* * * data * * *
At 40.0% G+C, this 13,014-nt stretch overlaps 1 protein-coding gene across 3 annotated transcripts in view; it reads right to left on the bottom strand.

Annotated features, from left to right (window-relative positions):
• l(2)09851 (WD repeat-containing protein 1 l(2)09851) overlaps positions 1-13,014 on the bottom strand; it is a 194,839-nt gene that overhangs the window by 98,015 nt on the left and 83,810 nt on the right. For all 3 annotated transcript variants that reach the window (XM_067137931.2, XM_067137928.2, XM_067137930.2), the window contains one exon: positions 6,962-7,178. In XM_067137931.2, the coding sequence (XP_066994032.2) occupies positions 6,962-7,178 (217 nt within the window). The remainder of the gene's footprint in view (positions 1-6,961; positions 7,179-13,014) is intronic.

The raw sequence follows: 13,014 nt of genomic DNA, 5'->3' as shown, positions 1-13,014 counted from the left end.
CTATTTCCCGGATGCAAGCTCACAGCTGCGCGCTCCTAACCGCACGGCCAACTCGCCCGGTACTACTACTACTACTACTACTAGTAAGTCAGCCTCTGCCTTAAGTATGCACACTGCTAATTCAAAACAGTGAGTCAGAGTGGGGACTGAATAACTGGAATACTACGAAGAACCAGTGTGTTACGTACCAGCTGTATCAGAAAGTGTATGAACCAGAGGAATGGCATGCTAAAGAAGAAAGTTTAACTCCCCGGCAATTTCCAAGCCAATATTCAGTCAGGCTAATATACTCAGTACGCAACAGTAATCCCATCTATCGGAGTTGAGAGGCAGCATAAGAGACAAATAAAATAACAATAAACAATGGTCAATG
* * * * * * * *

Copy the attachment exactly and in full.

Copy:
At 40.0% G+C, this 13,014-nt stretch overlaps 1 protein-coding gene across 3 annotated transcripts in view; it reads right to left on the bottom strand.

Annotated features, from left to right (window-relative positions):
• l(2)09851 (WD repeat-containing protein 1 l(2)09851) overlaps positions 1-13,014 on the bottom strand; it is a 194,839-nt gene that overhangs the window by 98,015 nt on the left and 83,810 nt on the right. For all 3 annotated transcript variants that reach the window (XM_067137931.2, XM_067137928.2, XM_067137930.2), the window contains one exon: positions 6,962-7,178. In XM_067137931.2, the coding sequence (XP_066994032.2) occupies positions 6,962-7,178 (217 nt within the window). The remainder of the gene's footprint in view (positions 1-6,961; positions 7,179-13,014) is intronic.

The raw sequence follows: 13,014 nt of genomic DNA, 5'->3' as shown, positions 1-13,014 counted from the left end.
CTATTTCCCGGATGCAAGCTCACAGCTGCGCGCTCCTAACCGCACGGCCAACTCGCCCGGTACTACTACTACTACTACTACTAGTAAGTCAGCCTCTGCCTTAAGTATGCACACTGCTAATTCAAAACAGTGAGTCAGAGTGGGGACTGAATAACTGGAATACTACGAAGAACCAGTGTGTTACGTACCAGCTGTATCAGAAAGTGTATGAACCAGAGGAATGGCATGCTAAAGAAGAAAGTTTAACTCCCCGGCAATTTCCAAGCCAATATTCAGTCAGGCTAATATACTCAGTACGCAACAGTAATCCCATCTATCGGAGTTGAGAGGCAGCATAAGAGACAAATAAAATAACAATAAACAATGGTCAATG